Warp Factor

How Journalists Influence the News
By Lydia Miljan and Barry Cooper
UBC Press, 212 pp.

Complain, complain. In the last 50 years, has anyone in the Western hemisphere written a book extolling the conduct of the news media? Not on your life. Serious attention to journalism invariably comes with a furrowed brow.

After all, the media are our agencies of public address. Their promise and their responsibility is to direct our attention to what matters, to document unfolding events as conscientiously as possible, and to be fair in their own commentary and the forum they provide for debate.

What if the media do none of that? What if they routinely emphasize the wrong things, torque their news coverage and circumscribe debate? What if the public is being systematically misinformed?

I doubt it matters where you are on the political spectrum, you’re not happy with the news media. No one is. Maybe you deplore what you see as a media system owned and controlled by a handful of blowhard plutocrats, and shot through with a corporatist agenda. Maybe you rail instead at the woolly-minded Bolsheviks who populate the nation’s newsrooms, tailoring coverage to suit their own social prejudices. Maybe you’re just legitimately confused about why Michael Jackson is currently receiving more press attention than, say, Afghanistan.

Lydia Miljan and Barry Cooper are professors of political science at the University of Windsor and the University of Calgary, respectively. Setting forth to bring scientific rigour to the issue, they advance on the question of media bias with a methodological apparatus as elaborate as a siege engine. The authors seek to test the hypotheses that: a) journalists exercise control over the content of news in light of their own opinions about what is best for the public good; and b) journalists’ views tend toward the soft left. Forget “concentration of ownership,” the thing to get alarmed about is the caste mentality of the people who bring us the news.

Say this for Miljan and Cooper, they are utterly deadpan. The authors may well be exasperated with the pinko tinge they detect in news coverage, but they never let their study turn into a screed. Calmly and carefully, they lay out their findings in the conviction that the facts speak for themselves. Some of these findings are pretty interesting, but none of them speak for themselves.

The authors began by surveying a representative sample of Canadians. They then surveyed a representative sample of journalists (francophone and anglophone, public sector and private) as to their demographic characteristics and political leanings. Lo and behold, the journalists are out of step with the country as a whole. For example, journalists, according to the survey, are better educated than the general population. And journalists are more in favour of pro-choice rights and more opposed to the death penalty than the population at large. But then, opposition to the death penalty has always correlated with education. (What, we should want dumber journalists?) And yet, the survey does not reveal a marked lean to the left. What’s striking is how centrist journalists think themselves, although CBC journalists do tend to self-identify as left-of-centre.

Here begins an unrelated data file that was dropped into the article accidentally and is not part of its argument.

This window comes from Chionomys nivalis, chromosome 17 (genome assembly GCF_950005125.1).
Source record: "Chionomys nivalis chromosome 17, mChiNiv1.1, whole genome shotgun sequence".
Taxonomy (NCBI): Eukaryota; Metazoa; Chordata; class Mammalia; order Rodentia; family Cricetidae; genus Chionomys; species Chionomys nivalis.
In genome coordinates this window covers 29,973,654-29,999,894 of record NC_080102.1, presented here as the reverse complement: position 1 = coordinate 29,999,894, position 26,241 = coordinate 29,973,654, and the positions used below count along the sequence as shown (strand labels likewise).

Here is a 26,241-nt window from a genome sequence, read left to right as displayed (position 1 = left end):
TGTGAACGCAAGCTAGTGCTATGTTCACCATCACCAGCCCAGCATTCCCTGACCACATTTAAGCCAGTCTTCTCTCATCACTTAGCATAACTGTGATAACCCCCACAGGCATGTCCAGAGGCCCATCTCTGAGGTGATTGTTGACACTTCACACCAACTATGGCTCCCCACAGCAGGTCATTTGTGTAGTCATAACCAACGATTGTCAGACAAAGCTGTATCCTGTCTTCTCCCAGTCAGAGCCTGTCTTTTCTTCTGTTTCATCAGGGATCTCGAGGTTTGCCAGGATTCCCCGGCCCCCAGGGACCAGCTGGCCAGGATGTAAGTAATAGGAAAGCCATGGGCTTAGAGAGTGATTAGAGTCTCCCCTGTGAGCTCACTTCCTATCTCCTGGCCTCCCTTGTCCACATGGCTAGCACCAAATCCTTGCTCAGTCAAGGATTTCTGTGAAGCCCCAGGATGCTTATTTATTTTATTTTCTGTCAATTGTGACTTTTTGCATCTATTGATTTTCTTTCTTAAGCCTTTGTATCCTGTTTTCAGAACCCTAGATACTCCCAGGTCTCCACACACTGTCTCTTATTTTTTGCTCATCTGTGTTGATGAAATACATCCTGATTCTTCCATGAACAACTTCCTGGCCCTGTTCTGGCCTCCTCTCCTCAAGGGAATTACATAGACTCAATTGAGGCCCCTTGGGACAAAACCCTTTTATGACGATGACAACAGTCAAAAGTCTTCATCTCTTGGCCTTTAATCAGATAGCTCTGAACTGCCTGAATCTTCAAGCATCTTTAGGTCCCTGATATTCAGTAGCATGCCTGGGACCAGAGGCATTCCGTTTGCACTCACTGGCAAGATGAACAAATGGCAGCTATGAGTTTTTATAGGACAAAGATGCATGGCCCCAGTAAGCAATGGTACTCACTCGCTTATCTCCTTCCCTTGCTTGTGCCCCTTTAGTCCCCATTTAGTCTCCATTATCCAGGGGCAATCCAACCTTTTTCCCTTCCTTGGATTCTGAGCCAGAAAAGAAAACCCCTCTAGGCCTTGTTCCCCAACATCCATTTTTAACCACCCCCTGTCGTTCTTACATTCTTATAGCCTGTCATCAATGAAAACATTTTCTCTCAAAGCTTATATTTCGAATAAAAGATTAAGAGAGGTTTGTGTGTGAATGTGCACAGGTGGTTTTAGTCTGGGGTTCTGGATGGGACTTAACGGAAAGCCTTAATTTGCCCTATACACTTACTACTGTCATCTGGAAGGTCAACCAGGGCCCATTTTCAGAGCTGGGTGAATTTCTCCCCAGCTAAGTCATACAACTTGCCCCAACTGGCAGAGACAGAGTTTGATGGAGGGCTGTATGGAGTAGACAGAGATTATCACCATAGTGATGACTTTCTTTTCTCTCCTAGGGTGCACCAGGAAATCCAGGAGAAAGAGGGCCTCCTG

It is perfectly possible to read the data as showing that journalists do, in fact, map political opinion in this country. The percentage who profess views that would ally them with the NDP or the Alliance, or the BQ for that matter, is roughly equivalent to the proportion of Canadians who actually support these parties.

Shoe-horning a little au courant political theory into the mix, Miljan and Cooper suggest that journalists are paid-up postmaterialists, by which they mean that journalists may not bear the markings of the traditional left – or even think of themselves as leftist – but they instinctively favour creeping state encroachment on civil society all the same. (This, I gather, is what really burns the biscuits of the right.) Then it’s onto the tale of the tape: a series of content analyses of media coverage.

The authors looked at how the media reported economic news, constitutional matters and Supreme Court decisions on contentious social issues. Not a single one of their case studies is a knock-down example of how the media have been hijacked by a cabal of postmaterial propagandists.

To pluck only one example: In 1998, the Supreme Court ruled that Alberta’s human rights legislation was in violation of the Charter because it did not protect homosexuals. The authors find that of The Globe and Mail‘s total coverage of the decision, 25 per cent simply stated the facts, 42 per cent favoured the outcome and 33 per cent argued against it. At The Calgary Herald, meanwhile, 18 per cent of the coverage was neutral, 40 per cent was in favour and 42 per cent was opposed.

Excuse me, but that’s how it’s supposed to work: The news media provide a baseline of steadfastly stenographic reportage, along with analysis and interpretation purposely designed to stimulate debate. Both sides of the argument should be represented, and with any luck different papers will take different positions on the issue.

What’s wrong with this picture? Nothing. Even the supposed socialist colonization of the CBC is off the mark. The CBC exists to make available media content that the private sector either cannot or will not. The right is well represented on the national media stage, from the feisty Sun tabloids to Report on Business and The Financial Post. In such a media environment, if the CBC drifts slightly to the left, where’s the harm? Don’t we want a range of news media outlets that will give voice to the variety of competing perspectives that make up this country?

When political scientists don’t quite get how the media work, that’s understandable. When they don’t quite get how democracy works, that’s a little more worrisome.eg

  • Globe and Mail January 10, 2004